Platinum complexes are first-line chemotherapy agents for treatment of numerous solid malignancies, including tumors from ovary, testes, bladder, head and neck, cervix and lung (Lebwohl & Canetta, 1998; Rosenberg, 1985). Nevertheless, the therapeutic outcome of platinum complexes is largely impaired by drug resistance. The mechanisms of platinum-resistance mainly include reduced drug accumulation, elevated levels of glutathione and metallothionein, enhanced DNA repair capacity, and inhibition of apoptosis (Holohan et al., 2013; Zisowsky et al., 2007). It is therefore of great interest to identify a reliable assay offering accurate assessment of intracellular platinum in tumor cells.
With regard to the techniques for metals determination in a variety of sample types, atomic absorption spectrometry (AAS), high performance liquid chromatography (HPLC) and inductively coupled plasma-mass spectrometry (ICP-MS) are frequently employed in most research teams. AAS encompasses the technique of flame atomic absorption spectrometry (FAAS) and flameless atomic absorption spectrometry; the latter mainly includes graphite furnace atomic absorption spectrometry (GFAAS). With higher tolerance to inorganic and organic matrices and higher sensitivity compared with FAAS, GFAAS has been enjoying a high reputation as a mature and sensitive technique used in routine determination of metal contents (Chappuy et al., 2010; Dessuy et al., 2011; Lewen, 2011). With spectrophotometric, fluorescence, electrochemical and quenched phosphorescence detection methods, HPLC is characterized with high specificity and selectivity (Boiteau et al., 2013; Khuhawar & Arain, 2005; Santa, 2013). ICP-MS has captured increasing attention in recent years with substantially lower detection limits and advantages for multi-element analyses over GFAAS (Fukui et al., 2011; Ikeda et al., 2011; Lewen, 2011). Nevertheless, the time consuming operation (e.g., liquid-liquid back extractions) of HPLC is a disadvantage especially when a large number of samples need to be analyzed simultaneously as in toxic kinetic studies (De Baere et al., 2012). Additionally, the equipment and consumables (e.g., immunoaffinity columns and nebulizer) for HPLC and ICP-MS are more expensive than those for GFAAS (De Baere et al., 2012; Lewen, 2011). Hence, with respect to time-consumption, cost and complexity, GFAAS might represent an alternative to HPLC and ICP-MS for the determination of single element such as platinum.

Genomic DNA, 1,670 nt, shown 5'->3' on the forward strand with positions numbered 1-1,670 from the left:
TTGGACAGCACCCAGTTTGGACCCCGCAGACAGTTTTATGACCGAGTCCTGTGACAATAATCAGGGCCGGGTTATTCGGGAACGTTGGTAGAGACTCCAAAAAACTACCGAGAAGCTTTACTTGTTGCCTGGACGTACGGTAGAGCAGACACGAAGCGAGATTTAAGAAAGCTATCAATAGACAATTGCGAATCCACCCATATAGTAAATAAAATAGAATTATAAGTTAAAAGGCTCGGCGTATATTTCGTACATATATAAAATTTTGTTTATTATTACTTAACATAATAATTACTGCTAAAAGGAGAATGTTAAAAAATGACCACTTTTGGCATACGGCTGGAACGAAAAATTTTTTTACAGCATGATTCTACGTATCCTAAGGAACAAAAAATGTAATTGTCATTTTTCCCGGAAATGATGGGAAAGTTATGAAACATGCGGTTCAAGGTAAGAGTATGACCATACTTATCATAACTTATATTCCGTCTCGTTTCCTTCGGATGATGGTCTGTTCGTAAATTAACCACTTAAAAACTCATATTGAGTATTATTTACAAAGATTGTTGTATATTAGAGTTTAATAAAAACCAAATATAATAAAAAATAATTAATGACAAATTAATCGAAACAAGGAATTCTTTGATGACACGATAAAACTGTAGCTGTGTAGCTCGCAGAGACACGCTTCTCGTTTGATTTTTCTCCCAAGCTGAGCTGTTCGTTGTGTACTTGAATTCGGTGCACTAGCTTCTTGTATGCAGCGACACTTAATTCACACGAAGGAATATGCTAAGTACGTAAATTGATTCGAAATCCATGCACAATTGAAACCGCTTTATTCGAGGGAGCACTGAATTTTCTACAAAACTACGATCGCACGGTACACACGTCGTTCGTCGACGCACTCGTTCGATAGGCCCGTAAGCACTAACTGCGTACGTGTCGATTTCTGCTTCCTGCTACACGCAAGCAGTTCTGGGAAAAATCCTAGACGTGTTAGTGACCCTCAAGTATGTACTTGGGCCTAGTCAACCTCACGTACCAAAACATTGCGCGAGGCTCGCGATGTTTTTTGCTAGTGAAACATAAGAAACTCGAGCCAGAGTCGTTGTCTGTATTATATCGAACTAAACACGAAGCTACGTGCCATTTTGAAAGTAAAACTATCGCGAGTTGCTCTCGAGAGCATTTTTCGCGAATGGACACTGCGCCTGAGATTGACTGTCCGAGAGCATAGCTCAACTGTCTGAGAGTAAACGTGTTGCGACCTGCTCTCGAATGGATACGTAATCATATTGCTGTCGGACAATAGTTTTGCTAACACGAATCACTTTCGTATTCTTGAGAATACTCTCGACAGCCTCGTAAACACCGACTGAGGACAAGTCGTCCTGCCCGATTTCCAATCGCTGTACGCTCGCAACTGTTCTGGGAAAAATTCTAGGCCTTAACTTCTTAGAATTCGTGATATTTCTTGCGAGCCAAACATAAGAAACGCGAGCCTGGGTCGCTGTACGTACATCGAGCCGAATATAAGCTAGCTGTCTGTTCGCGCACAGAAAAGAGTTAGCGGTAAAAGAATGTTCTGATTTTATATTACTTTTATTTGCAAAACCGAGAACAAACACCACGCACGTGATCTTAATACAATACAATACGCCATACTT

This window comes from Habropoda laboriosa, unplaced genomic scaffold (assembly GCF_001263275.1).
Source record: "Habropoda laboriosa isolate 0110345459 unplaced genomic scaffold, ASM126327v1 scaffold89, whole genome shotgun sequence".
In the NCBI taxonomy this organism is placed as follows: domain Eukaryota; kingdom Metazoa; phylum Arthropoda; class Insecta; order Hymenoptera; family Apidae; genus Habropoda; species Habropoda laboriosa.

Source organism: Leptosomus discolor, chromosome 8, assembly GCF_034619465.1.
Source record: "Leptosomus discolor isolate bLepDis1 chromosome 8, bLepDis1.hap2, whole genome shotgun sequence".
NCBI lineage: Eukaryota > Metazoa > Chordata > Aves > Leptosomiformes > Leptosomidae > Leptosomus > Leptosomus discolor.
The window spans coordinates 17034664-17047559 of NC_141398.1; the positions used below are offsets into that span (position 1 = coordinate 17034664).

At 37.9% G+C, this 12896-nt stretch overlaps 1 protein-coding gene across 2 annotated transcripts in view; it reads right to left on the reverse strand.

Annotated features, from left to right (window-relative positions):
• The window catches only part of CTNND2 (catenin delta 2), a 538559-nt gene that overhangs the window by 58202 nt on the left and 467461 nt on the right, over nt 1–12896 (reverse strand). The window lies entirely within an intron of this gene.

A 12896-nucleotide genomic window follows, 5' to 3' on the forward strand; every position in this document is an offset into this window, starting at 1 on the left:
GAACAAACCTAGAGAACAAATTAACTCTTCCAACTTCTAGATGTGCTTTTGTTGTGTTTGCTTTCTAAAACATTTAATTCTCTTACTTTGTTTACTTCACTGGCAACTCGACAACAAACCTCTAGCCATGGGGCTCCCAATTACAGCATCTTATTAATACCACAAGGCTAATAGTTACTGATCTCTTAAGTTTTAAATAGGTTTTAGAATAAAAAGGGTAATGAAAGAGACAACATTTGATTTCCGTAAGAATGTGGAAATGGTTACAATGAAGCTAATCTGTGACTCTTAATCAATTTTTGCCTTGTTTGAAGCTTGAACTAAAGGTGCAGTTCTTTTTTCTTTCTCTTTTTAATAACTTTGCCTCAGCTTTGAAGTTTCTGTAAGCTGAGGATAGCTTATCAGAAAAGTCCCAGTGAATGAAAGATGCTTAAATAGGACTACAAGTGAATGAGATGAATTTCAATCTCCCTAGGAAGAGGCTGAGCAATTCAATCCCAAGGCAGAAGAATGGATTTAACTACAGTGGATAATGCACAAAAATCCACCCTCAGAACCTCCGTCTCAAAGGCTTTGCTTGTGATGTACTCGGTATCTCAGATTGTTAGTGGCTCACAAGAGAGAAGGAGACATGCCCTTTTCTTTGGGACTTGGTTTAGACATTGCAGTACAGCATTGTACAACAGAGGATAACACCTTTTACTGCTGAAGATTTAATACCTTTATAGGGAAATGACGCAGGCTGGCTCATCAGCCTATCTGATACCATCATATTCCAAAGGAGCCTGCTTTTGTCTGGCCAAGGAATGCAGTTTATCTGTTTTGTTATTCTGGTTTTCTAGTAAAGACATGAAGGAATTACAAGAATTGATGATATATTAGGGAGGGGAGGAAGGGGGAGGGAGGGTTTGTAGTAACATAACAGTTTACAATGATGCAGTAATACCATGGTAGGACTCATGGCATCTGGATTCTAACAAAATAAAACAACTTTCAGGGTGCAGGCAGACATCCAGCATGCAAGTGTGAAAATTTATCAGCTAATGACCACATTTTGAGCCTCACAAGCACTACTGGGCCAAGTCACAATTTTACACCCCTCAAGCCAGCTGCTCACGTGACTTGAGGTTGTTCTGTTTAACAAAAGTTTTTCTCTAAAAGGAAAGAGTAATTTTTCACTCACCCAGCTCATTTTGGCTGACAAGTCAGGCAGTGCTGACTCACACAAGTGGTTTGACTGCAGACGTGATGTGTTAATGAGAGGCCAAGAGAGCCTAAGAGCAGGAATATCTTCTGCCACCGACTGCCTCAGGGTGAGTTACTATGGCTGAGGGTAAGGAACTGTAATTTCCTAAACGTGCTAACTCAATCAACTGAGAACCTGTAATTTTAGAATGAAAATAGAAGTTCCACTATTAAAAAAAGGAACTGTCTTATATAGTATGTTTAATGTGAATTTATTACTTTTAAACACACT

Early in 1980s, Smeyers-Verbeke et al. developed the method for platinum determination in biological fluid by GFAAS, in which samples (blood, plasma, serum and urine) were lyophilized and wet ashed to destruct the organic material (Smeyers-Verbeke et al., 1981). After that, Cabrera-Vigue et al. established a method by microwave acid digestion to determine platinum in wine using standard addition method by GFAAS. They found that platinum levels in most wines were <10 ug/L (Cabrera-Vique et al., 1997). Recently, GFAAS was used for preparation and characterization of magnetic nanoparticles harboring platinum in mine samples. To achieve the best analytical performance, the pH value, loading time and flow rate of sample, concentration and flow rate of eluent were optimized by Ye et al. (2014). Nevertheless, most of the existing methodological researches on the usage of GFAAS are restricted to biological and industrial materials. The literature regarding the determination of platinum in cultured cell lines by GFAAS is quite limited, though the tumor cells cultured in vitro are widely employed in studies investigating drug resistance mechanisms. To address this issue, we aimed to identify a reliable GFAAS-based assay to determine the intracellular platinum content especially for cultured cells.